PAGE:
Being an effective blogger is like being an expedition leader. You will be introducing your readers to new vistas in their world while building trust. These followers will always want more and often become your best customers.

By:  Andrew Johnson, Ph.D.

Whether you are listening to the radio, catching up with the news of the day, reading your favorite blog or even conversations at work, the terms ‘Content Marketing’ and ‘Social media’ seem to pop-up ubiquitously .  We have written on both topics here as well. (Content Marketing: Are You Using This Key Tactic to Win the Startup Arms Race?, Avoid the Siren Song of ‘Going Viral’: The Most Powerful SEO is Great Content).  As topical as all this may be, it is important to understand the benefits and costs (Time, effort, patience) that embarking on a Content Media campaign are before committing to this.  As we have previously discussed, in our ‘Content Marketing’ piece, regardless of the tactics you select for your own campaign (e.g. blog posts, hosting topical forums, podcasting, videos & webinars, Facebook pages, websites etc.) the key element is to create and share quality content.  Writing and publishing effective blogs is the most content rich (and potentially time consuming) tactic you could choose.  However, when this is done well, the benefits (eventually) will far outweigh the time and effort that you put into this.

Why bother…
Hosting and maintaining a successful blog is not a trivial effort.  It also takes time and patience before the rewards of your efforts become apparent.  Here are a few reasons to give this important tactic a second look.

  • Become an authority:  New customers are more likely to buy from a trusted source.  If you share what you know on a regular basis with a blog, you will begin to become known as a trusted and knowledgeable resource for them.  Even in the early days, being able to refer new leads to ‘articles’ that you or your company have written can have a very positive impact on the sales cycle.
  • Rise from obscurity: Even before your first offering is ready to be sold, you can start to build your brand with a good blog.  It takes time to build a customer base.  Hosting a great blog allows you to start the process by building awareness and brand way before your launch so that you will not have to start from scratch on launch day.
  • Recycling:  The content in each blog post can be reused.  Take copy from some of your more successful posts to help you create better website content, brochures, trade journal articles, press releases and more.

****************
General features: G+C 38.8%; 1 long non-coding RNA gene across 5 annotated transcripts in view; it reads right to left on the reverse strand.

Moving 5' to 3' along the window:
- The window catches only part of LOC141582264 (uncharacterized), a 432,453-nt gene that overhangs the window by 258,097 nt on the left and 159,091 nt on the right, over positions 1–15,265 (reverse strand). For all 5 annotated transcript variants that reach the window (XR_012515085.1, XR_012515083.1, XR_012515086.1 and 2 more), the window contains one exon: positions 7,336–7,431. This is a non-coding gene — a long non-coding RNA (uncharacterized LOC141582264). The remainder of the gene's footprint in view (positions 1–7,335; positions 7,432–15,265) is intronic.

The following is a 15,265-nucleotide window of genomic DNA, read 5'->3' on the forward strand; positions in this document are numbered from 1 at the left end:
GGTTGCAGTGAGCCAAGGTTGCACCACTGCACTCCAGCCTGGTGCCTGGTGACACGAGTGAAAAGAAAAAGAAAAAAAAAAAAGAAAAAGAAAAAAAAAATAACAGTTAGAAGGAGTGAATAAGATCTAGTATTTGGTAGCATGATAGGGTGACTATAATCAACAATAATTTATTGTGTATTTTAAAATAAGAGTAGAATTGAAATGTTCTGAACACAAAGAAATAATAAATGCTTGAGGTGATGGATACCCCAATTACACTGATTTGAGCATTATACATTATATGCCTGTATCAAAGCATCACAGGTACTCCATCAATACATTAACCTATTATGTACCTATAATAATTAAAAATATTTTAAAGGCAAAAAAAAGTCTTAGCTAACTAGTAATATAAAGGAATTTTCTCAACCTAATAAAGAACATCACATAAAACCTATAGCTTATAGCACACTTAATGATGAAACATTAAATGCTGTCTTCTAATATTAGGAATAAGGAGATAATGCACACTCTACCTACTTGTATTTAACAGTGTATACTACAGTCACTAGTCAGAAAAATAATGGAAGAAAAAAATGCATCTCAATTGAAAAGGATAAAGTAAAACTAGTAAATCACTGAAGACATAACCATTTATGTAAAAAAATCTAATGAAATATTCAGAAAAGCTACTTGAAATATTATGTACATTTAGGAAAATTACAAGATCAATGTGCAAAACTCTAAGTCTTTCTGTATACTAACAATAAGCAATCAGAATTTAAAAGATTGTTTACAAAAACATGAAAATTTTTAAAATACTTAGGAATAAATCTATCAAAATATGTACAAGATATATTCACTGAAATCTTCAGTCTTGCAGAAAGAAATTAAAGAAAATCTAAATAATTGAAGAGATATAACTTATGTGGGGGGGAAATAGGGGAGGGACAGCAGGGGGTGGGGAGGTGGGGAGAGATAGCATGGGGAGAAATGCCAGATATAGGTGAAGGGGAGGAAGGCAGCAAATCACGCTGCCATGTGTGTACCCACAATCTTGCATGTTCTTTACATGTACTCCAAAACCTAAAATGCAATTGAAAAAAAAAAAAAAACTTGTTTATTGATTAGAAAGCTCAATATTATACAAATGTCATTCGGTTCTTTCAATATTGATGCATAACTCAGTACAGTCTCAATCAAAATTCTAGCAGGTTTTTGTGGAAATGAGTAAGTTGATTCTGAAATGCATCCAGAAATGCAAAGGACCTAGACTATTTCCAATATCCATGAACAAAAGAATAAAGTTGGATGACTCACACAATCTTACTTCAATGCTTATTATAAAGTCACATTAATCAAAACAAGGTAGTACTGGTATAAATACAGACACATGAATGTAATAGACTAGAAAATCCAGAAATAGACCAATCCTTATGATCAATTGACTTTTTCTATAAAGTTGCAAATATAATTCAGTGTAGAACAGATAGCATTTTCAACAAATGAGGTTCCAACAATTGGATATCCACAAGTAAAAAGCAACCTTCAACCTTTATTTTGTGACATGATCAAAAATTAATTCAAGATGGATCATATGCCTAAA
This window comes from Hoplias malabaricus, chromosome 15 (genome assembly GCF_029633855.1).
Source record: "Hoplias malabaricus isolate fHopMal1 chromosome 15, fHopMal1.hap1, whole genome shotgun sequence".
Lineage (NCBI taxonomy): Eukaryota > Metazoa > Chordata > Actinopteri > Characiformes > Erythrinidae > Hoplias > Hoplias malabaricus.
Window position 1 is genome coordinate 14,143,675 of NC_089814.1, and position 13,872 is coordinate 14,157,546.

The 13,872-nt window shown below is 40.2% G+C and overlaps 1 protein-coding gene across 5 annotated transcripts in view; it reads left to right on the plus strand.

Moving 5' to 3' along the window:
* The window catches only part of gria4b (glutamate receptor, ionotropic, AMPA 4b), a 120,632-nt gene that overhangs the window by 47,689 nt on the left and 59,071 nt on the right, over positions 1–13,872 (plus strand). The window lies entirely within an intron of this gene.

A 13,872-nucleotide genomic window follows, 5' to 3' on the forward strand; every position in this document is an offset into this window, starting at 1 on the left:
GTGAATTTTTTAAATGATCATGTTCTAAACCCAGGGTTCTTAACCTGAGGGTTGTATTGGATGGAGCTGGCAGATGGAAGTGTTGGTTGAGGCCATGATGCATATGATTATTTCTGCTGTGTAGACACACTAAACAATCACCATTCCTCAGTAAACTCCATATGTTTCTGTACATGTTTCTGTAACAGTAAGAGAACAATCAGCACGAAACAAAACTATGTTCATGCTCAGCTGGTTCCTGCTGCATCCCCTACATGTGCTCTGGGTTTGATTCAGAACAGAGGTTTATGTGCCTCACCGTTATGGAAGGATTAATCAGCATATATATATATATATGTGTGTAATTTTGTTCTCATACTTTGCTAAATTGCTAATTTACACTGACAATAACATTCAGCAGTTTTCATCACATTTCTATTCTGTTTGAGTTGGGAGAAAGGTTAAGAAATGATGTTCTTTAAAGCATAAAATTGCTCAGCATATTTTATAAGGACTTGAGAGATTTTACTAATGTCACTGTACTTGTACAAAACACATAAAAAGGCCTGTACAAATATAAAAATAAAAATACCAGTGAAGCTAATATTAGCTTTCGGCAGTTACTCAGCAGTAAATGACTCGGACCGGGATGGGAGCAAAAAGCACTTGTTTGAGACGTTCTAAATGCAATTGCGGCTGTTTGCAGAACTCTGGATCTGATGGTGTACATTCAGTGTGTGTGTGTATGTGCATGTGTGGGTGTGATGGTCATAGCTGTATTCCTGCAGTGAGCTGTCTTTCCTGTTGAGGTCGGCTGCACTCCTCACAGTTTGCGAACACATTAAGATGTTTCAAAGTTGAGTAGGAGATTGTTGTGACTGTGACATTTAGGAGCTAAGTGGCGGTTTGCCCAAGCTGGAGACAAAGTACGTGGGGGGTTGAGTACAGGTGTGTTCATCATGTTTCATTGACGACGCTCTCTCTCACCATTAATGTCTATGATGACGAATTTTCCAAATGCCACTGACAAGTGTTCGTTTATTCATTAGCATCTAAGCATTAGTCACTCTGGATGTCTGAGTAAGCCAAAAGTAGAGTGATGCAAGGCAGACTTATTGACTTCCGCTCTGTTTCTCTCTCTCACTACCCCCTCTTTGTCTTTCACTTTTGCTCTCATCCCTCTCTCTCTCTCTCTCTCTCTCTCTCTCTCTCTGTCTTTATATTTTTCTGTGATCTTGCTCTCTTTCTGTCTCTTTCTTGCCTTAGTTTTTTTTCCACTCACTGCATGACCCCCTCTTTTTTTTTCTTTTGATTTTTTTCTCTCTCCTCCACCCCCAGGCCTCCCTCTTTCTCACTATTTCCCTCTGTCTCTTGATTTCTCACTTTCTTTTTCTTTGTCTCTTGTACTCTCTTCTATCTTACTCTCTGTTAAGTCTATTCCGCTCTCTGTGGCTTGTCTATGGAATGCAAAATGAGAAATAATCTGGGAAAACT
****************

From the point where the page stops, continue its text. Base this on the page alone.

• Escape the glacial pace of academic journal publication:  For Life Science and Biotech companies, the greatest validation of their products can come when some of their customers publish using their offering.  This can take a long time.  Remembering that this is an ‘Ad-Free Zone’, asking your best customers to guest blog on their work (applications) can be a great way to get influential articles in the public realm faster. 
  • Build more powerful connections:  Everyone has a business card to hand out to new connections.  Sharing a link to a relevant post article or two can be a powerful way to distinguish yourself (either when you meet or in your follow-up).   Your new connection will have a chance to further evaluate how you communicate and how you think.  The combination of an in-person meeting with a ‘content rich’ follow-up using this tactic can lead to a stronger (and more valuable) relationship.

A few fundamentals
There are a huge number of resources and opinions about how to write a successful blog that will really light up the literary world and have current and future customers and readers clamoring for more.  (We share a few of these resources at the end of this post).  One thing you will discover early on is that there are as many opinions on the rules that must be followed to create blog content as there are blogs and posts.  The following guidelines (not rules) are based on what the author has found (and validated with clients) to be the most effective way to create content that works.